Waikerie Site Visit

The A-Culture team recently visited our Waikerie site to do some maintenance and make improvements in readiness for an upcoming visit by potential investors. The clear, cloudless 37 degree day highlighted the huge potential for solar and wind energy to be integrated into the site. This will allow A-Culture to be as off-grid as possible and will minimise our operating costs in a time when power prices are rising substantially.

We marked out the planned location of the finfish nursery and the first grow out module which really highlighted the compact footprint of the initial development on the 52-hectare block and the potential for future expansion. While this initial develop takes up only a fraction of the block, the fish won’t get lonely as there was plenty of scat(tered!) evidence of local kangaroos passing though.

The highlight of the visit was uncapping the bore and sampling the water. The aquifer was about 4 meters lower than when the bore was first installed and is now sitting at around 48 metres. This slightly lower level is most likely the result of the near-record floodwaters passing down the River Murray following heavy rains in the eastern states. The pressure of all that the freshwater infiltrating the surface layers of soils can drive down the aquifer. The floods have been devastating for many river communities, but A-Culture is lucky to be situated about 2km from the River Murray and 20m above the normal river level and so there is no risk of the block being flooded.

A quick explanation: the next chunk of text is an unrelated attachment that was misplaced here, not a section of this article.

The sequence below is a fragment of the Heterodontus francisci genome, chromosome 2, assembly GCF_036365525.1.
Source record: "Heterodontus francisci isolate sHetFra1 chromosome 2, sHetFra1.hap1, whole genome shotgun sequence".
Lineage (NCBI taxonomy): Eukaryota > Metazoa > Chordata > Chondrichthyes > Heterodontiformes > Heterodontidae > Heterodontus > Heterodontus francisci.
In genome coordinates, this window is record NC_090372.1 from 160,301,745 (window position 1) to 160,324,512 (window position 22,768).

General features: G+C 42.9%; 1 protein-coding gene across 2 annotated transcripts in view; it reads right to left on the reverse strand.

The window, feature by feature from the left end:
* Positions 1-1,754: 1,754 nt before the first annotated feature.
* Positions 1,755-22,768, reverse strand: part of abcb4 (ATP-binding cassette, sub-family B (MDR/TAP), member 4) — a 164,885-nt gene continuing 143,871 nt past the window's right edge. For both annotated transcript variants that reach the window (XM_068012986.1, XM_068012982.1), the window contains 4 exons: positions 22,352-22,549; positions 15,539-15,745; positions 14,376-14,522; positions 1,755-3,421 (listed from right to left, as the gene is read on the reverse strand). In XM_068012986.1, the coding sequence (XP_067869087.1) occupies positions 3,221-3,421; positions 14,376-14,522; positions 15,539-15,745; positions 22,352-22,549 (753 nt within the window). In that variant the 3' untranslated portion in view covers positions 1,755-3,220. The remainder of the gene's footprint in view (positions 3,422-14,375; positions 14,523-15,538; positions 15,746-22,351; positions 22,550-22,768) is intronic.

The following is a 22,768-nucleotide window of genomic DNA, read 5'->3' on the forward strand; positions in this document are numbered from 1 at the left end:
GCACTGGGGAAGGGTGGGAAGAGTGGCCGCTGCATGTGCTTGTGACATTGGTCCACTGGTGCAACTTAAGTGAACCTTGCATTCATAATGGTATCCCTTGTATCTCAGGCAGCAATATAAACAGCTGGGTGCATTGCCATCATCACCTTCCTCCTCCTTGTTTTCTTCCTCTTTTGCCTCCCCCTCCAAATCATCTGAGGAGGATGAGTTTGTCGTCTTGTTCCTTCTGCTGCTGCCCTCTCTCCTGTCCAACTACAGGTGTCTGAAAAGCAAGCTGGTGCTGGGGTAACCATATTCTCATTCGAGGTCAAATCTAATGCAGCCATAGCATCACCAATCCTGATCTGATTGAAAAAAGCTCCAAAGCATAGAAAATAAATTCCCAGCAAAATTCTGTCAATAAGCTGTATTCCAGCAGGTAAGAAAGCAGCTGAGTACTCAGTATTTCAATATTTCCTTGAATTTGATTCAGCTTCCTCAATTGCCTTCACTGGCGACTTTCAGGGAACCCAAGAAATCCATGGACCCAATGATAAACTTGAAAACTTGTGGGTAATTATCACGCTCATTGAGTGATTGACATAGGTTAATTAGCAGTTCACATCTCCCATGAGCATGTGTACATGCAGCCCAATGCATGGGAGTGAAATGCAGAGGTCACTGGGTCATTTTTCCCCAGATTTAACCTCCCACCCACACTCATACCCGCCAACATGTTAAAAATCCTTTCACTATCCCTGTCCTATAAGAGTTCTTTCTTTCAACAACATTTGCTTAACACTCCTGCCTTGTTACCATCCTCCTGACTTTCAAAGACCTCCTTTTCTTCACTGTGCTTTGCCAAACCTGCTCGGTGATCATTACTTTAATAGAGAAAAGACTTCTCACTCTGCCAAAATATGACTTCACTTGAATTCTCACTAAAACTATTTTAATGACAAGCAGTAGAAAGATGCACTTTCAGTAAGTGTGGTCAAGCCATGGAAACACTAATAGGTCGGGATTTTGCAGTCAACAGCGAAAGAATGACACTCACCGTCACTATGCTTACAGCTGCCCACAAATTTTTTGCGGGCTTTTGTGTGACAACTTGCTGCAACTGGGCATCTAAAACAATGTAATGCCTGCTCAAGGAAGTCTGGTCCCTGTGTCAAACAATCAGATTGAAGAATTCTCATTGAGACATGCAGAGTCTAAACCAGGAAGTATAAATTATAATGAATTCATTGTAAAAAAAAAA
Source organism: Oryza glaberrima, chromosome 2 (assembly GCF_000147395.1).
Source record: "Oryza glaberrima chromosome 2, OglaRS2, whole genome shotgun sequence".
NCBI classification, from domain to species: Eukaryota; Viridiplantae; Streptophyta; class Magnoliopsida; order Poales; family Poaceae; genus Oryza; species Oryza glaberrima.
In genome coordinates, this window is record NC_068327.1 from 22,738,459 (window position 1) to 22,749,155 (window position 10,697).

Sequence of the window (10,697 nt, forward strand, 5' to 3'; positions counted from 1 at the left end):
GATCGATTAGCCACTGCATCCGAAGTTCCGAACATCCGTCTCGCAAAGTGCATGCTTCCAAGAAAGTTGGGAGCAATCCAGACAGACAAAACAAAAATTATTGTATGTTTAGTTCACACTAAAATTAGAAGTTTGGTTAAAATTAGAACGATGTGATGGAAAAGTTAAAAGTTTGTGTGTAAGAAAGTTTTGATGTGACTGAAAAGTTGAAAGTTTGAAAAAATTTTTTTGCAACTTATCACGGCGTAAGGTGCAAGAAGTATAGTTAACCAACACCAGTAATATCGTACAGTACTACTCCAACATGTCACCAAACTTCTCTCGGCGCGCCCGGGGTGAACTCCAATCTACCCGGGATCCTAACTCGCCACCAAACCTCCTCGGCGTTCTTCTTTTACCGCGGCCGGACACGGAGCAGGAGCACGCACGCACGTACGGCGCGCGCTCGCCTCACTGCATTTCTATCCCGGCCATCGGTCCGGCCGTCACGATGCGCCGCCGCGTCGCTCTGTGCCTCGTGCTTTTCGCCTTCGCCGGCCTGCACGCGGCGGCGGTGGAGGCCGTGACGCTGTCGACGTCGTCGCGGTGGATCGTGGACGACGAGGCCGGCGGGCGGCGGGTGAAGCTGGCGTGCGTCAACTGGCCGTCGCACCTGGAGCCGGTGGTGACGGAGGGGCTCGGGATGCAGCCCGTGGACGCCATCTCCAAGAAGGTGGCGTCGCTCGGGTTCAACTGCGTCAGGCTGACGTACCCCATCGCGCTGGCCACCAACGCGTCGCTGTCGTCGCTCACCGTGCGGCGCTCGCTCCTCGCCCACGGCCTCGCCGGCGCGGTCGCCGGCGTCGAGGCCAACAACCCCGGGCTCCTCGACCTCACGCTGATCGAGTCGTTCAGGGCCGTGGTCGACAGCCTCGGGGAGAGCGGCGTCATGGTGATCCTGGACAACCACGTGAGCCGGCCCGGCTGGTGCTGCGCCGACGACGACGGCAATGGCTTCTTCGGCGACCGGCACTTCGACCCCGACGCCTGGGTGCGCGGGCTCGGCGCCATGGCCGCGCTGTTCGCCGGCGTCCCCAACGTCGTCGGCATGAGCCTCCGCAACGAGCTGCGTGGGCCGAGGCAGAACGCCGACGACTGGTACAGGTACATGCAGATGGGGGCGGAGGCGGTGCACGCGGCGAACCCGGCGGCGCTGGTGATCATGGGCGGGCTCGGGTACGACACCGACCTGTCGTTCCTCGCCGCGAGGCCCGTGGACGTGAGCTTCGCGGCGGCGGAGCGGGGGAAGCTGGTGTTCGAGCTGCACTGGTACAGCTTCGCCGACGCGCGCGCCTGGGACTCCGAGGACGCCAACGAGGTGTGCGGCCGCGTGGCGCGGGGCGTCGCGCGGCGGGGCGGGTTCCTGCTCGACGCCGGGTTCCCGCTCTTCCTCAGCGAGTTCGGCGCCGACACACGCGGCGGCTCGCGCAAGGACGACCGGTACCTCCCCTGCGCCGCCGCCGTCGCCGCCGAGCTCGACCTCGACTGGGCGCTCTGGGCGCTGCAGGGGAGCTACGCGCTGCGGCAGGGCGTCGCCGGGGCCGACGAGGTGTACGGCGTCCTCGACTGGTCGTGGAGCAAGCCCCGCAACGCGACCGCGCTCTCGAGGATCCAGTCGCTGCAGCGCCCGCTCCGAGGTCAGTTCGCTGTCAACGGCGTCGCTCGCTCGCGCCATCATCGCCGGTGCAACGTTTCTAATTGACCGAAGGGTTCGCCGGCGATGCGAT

On-site testing of the bore water revealed the water temperature was a balmy 24.8 degrees and specific gravity (as measured using a hydrometer) was 26g/L which is equivalent to a salinity of 26ppt. The water was completely clear and had a medium saltiness as judged by the finger dip and lick test! The sample has been taken to Adelaide for further water analysis to compare to the results of the sample taken when the bore was installed.

This visit also emphasised the beauty and seclusion of the site – the only signs or sounds of human activity were the occasional small private plane using Waikerie airstrip and a worker on the neighbouring property tending to a small plantation of trees. As Daryl Kerrigan in the movie The Castle would have said “how’s the serenity? So much serenity!” No concerns about A-Culture operations disturbing the neighbours and vice versa. Very reassuring.